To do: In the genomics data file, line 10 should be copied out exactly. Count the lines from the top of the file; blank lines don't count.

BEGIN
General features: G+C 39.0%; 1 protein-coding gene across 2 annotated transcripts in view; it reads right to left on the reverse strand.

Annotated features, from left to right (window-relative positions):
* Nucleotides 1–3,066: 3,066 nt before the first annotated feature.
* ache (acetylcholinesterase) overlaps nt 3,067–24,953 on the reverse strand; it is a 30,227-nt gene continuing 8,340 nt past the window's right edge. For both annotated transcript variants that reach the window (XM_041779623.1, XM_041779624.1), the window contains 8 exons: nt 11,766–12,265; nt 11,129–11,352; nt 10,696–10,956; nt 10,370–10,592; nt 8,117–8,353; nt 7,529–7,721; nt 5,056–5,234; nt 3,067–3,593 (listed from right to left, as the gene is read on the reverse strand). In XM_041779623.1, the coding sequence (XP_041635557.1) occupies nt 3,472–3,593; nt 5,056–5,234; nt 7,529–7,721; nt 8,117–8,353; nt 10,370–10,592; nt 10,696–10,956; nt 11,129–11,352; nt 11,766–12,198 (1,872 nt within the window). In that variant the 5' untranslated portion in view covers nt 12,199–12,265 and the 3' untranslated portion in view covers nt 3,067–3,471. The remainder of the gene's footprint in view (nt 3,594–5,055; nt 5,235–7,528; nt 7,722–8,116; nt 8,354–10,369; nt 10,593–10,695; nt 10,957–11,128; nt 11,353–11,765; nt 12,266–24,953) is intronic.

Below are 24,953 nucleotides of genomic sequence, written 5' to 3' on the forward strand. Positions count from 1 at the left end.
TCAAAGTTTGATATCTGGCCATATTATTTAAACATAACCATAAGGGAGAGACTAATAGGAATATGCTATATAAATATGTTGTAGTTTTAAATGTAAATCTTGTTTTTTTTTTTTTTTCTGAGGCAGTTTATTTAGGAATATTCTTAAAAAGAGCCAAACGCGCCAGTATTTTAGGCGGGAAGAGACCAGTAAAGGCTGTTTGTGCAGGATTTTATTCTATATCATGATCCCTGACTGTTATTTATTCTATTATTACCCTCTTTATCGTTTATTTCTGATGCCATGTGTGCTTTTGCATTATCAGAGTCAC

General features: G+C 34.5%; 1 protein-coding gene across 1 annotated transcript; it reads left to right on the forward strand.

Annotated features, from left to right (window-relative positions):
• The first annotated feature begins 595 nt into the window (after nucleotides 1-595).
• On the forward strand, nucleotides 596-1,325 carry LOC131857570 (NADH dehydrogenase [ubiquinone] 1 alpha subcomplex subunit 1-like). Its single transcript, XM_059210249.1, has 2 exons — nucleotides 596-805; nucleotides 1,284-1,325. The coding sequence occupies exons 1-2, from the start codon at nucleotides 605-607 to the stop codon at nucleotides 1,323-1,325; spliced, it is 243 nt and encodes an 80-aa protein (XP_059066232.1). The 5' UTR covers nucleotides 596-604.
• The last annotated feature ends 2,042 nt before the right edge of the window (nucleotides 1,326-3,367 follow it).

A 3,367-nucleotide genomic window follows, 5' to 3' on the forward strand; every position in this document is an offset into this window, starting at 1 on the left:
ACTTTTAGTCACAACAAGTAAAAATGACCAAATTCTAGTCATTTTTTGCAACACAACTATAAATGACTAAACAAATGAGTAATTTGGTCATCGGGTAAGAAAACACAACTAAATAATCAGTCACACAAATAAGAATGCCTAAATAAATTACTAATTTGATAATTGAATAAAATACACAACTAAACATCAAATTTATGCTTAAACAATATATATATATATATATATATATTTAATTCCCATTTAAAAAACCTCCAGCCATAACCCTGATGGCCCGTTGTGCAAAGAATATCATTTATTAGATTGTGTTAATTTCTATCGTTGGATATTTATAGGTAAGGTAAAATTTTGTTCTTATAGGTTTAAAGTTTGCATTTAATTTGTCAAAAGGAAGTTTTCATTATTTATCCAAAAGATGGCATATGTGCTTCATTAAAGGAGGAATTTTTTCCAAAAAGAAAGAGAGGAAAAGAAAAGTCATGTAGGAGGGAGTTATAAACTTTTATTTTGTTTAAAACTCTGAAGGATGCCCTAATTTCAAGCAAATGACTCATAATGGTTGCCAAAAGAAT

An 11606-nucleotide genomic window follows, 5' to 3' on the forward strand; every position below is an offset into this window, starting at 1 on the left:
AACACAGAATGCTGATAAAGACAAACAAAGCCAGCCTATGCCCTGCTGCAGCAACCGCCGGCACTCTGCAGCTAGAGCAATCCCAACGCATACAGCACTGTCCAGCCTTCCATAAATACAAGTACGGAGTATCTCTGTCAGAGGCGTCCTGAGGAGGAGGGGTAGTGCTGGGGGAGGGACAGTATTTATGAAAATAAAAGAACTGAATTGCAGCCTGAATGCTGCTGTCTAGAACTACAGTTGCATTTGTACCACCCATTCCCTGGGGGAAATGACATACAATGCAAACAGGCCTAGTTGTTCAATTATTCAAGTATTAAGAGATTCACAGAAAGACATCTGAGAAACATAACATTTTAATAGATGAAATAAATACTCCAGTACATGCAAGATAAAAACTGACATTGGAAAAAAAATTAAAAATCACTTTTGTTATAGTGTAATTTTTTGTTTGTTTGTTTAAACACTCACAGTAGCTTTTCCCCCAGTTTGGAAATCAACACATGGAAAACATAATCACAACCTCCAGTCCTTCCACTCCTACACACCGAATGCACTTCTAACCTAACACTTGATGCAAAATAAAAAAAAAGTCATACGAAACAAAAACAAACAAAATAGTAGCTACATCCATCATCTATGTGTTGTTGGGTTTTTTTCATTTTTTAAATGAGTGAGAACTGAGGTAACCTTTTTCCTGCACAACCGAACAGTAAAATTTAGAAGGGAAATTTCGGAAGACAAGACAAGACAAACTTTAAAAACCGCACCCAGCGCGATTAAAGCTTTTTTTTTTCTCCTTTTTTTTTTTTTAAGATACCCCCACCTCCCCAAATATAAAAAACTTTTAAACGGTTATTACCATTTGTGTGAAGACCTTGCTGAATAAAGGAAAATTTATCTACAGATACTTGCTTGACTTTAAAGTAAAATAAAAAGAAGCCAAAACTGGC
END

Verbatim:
• On the forward strand, nucleotides 596-1,325 carry LOC131857570 (NADH dehydrogenase [ubiquinone] 1 alpha subcomplex subunit 1-like). Its single transcript, XM_059210249.1, has 2 exons — nucleotides 596-805; nucleotides 1,284-1,325. The coding sequence occupies exons 1-2, from the start codon at nucleotides 605-607 to the stop codon at nucleotides 1,323-1,325; spliced, it is 243 nt and encodes an 80-aa protein (XP_059066232.1). The 5' UTR covers nucleotides 596-604.